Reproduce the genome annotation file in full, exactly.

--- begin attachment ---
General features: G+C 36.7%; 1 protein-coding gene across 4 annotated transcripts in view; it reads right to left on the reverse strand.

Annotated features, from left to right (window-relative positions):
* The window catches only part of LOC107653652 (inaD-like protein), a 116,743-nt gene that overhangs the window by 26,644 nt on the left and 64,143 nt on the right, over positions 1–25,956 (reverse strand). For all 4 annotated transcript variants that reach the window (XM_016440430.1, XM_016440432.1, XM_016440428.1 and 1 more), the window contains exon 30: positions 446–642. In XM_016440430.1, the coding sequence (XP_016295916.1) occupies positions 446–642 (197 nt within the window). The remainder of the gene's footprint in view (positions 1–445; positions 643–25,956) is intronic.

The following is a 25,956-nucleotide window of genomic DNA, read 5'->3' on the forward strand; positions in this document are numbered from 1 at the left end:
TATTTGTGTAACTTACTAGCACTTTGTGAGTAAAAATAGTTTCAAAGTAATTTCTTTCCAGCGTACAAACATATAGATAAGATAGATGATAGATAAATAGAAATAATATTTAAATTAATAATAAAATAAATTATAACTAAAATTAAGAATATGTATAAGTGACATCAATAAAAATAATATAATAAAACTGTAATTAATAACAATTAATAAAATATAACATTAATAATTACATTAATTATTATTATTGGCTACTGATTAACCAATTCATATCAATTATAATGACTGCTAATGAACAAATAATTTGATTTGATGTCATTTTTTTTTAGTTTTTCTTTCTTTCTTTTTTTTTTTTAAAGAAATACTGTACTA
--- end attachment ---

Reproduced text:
General features: G+C 36.7%; 1 protein-coding gene across 4 annotated transcripts in view; it reads right to left on the reverse strand.

Annotated features, from left to right (window-relative positions):
* The window catches only part of LOC107653652 (inaD-like protein), a 116,743-nt gene that overhangs the window by 26,644 nt on the left and 64,143 nt on the right, over positions 1–25,956 (reverse strand). For all 4 annotated transcript variants that reach the window (XM_016440430.1, XM_016440432.1, XM_016440428.1 and 1 more), the window contains exon 30: positions 446–642. In XM_016440430.1, the coding sequence (XP_016295916.1) occupies positions 446–642 (197 nt within the window). The remainder of the gene's footprint in view (positions 1–445; positions 643–25,956) is intronic.

The following is a 25,956-nucleotide window of genomic DNA, read 5'->3' on the forward strand; positions in this document are numbered from 1 at the left end:
TATTTGTGTAACTTACTAGCACTTTGTGAGTAAAAATAGTTTCAAAGTAATTTCTTTCCAGCGTACAAACATATAGATAAGATAGATGATAGATAAATAGAAATAATATTTAAATTAATAATAAAATAAATTATAACTAAAATTAAGAATATGTATAAGTGACATCAATAAAAATAATATAATAAAACTGTAATTAATAACAATTAATAAAATATAACATTAATAATTACATTAATTATTATTATTGGCTACTGATTAACCAATTCATATCAATTATAATGACTGCTAATGAACAAATAATTTGATTTGATGTCATTTTTTTTTAGTTTTTCTTTCTTTCTTTTTTTTTTTTAAAGAAATACTGTACTA